Back in New York, she volunteered for chef friends from countries like Ghana, Nigeria, and Senegal at their pop-ups. She visited Chef Serigne Mbaye at Dakar NOLA to learn about Senegalese spices. “I’d be like, ‘I’m here. I got hands. You don't even have to pay me. I just want to learn,’” Freeman says. 

In traveling to West Africa and preparing for Ubuntu, her mindset shifted. “I’m just way more intentional,” she says. “Whereas before, it's like, ‘Oh, let's just throw these ingredients together and make something delicious.’” Now she asks herself, “‘But why am I using this ingredient? And is this in season or what is the history or the story of this ingredient?’ Because I want to make sure that if someone is asking me about any dish on that menu, both menus, I want to confidently be able to explain it. I'm doing very deep research on all these things before it goes on the menu.” 

Back on Melrose, there's no explanation of the term ubuntu on the restaurant’s menus but, when I dined there, cozied up at the wraparound bar, I quickly made friends with a fellow solo diner and ended up sharing a few dishes. Another member at the bar had met Freeman on a trip to Ghana and became fast friends. Ubuntu was flowing. 

I took my bartender’s suggestion and ordered maafe, a peanut and vegetable stew (often referred to as a “groundnut soup”) originating from the Mandinka and Bambara people in Mali, and Jollof Arancini. The maafe, nutty and curry-like, was thick and nourishing, and the Red Red Stew that arrived, steaming on a nest of white rice for another diner, smelled just as good. A dessert of dawadawa semifreddo (dawadawa is made from fermented locust bean) with vegan butter pecan ice cream created one of those “I can’t believe it’s not dairy!” moments. The earthy dawadawa got my baker brain churning with ideas.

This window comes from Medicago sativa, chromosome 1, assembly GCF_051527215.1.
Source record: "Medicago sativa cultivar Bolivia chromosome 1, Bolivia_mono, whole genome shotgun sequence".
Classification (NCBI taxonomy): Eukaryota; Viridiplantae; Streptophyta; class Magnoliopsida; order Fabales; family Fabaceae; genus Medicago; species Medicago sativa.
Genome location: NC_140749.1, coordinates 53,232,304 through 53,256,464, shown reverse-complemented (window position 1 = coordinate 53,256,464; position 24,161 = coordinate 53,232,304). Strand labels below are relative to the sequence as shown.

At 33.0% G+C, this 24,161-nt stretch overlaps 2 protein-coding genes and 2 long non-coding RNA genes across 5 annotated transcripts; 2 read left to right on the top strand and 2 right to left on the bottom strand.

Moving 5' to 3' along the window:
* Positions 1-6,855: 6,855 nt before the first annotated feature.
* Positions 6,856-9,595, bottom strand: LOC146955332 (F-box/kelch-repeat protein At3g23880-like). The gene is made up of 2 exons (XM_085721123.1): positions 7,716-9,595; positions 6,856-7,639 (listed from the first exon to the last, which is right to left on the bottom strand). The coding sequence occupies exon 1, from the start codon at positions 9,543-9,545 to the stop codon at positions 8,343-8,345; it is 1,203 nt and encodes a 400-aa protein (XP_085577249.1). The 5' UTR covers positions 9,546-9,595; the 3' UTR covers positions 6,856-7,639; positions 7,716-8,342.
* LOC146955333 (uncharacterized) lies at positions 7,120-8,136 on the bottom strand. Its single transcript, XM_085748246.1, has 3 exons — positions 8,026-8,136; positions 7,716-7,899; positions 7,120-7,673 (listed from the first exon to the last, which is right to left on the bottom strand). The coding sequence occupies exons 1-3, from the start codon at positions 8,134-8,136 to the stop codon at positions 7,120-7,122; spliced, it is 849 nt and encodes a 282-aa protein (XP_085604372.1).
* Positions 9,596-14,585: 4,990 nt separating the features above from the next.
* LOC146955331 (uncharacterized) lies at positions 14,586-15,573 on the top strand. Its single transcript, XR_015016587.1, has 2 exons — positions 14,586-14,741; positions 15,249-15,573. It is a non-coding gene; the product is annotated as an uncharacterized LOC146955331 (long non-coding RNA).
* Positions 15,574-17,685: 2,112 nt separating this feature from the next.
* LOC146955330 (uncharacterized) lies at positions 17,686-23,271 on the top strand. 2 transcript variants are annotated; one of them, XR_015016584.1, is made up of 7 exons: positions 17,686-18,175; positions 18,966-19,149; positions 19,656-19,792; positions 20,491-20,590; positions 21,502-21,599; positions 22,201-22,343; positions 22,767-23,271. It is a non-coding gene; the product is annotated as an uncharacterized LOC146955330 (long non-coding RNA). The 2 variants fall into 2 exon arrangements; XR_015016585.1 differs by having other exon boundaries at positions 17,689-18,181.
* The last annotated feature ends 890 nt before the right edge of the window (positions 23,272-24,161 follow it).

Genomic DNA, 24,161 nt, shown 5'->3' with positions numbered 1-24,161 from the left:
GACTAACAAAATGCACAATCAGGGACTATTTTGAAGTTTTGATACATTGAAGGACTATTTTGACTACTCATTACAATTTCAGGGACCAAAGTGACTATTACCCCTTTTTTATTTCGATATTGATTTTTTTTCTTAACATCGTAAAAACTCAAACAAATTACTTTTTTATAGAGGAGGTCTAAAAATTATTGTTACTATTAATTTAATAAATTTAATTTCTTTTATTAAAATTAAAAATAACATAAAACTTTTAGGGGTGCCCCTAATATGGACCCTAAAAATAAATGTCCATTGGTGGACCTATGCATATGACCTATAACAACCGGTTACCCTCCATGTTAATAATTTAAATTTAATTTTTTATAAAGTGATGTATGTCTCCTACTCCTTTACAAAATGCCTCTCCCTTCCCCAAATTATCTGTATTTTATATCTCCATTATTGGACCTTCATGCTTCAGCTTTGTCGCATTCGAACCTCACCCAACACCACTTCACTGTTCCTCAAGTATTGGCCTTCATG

Freeman sees West African cuisine, which can be as varied as the over two-hundred fifty tribes in Nigeria alone, as “the next wave of excitement for the U.S. dining experience.” Take jollof, for example, a chili and tomato-based rice dish that appears on the Ubuntu menu as Jollof Arancini. A beloved staple of West African cuisine, its regional variations are fiercely defended, and a jollof recipe can be akin to a family insignia (I can’t help but think of jollof as jambalaya’s great-great-grand grandmother). Ozoz Sokoh writes in Food and Wine of a Nigerian saying: “A party without jollof is just a meeting.” Converting it to an arancini appetizer is one way to say, welcome to the party.

When I asked Freeman what makes her happy about cooking, she was quick to answer, “So many things.” People coming in to celebrate big occasions is one of them. “I think we're adding to people's memories and celebrations. And you know when people think about these milestones in their life, they're going to think about my food…You know, it's funny. I got a ticket the other day, and I was just thinking, ‘Wow, someone's job is to literally ruin someone else's every single day, and you're doing it to multiple people,’” she says, laughing. “And then I thought about my job. I’m making people happy.”